Development of infrastructure in the region has not kept pace with its growth. According to recent Asian Development Bank (ADB) estimates, Southeast Asia (excluding Laos, Brunei and Singapore) spent only US$55 billion a year on infrastructure development in 2015 – way below ADB’s 2016-2020 projected yearly spending of US$147 billion (baseline) and US$157 billion (climate-adjusted), or an annual gap of US$92 billion and US$102 billion, respectively. For the entire region (including Laos, Brunei and Singapore), ADB estimates for the period 2016-2030 an annual infrastructure spend of US$184 billion (baseline) and US$210 billion (climate-adjusted), or a total of US$2.8 trillion and US$3.1 trillion, just to keep pace with its development trajectory.
Inclusive, sustainable development
Proper urban planning and infrastructure development can make urban centres sustainable and more inclusive.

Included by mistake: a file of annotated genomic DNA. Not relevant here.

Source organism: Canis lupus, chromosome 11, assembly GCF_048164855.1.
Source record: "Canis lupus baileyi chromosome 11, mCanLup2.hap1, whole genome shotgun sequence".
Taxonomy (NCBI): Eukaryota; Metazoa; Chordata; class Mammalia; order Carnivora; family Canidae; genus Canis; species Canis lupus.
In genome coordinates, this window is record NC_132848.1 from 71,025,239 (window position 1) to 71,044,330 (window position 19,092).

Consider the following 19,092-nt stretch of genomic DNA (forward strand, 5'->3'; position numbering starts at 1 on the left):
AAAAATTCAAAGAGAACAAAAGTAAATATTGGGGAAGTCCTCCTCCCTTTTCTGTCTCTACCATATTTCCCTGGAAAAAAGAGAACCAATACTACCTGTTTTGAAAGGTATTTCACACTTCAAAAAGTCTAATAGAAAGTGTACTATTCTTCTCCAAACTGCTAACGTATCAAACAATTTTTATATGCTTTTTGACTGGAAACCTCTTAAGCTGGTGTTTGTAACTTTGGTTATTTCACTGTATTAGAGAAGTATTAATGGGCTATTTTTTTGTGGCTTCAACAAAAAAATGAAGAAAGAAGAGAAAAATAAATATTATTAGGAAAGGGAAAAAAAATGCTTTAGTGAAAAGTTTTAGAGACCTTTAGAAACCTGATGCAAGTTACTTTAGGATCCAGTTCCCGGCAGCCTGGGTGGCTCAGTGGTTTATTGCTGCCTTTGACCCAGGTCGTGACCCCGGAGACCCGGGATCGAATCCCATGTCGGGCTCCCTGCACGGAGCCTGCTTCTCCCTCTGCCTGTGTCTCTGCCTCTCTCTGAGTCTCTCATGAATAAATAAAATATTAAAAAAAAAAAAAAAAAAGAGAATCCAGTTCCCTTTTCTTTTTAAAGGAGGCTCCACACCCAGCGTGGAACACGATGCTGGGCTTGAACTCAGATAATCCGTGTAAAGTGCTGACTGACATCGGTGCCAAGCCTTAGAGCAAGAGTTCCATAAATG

In such centres, all stakeholders – including the most marginalised – are given the opportunity to contribute to and benefit from urban planning and infrastructure development. This fosters transparency, accountability, healthier living conditions and better outcomes through collaboration between residents, the government and private sector.
In Vietnam’s Da Nang, for example, Surbana Jurong is fulfilling the city’s Conceptual Master Plan 2030 and reviewing it with a vision towards 2045. It works together with public and private sector parties to examine the city’s current socio-economic situation and master plan to ensure support for its aspirations and that of the region. The parties also jointly develop investment promotion plans to stimulate economic development and urbanisation.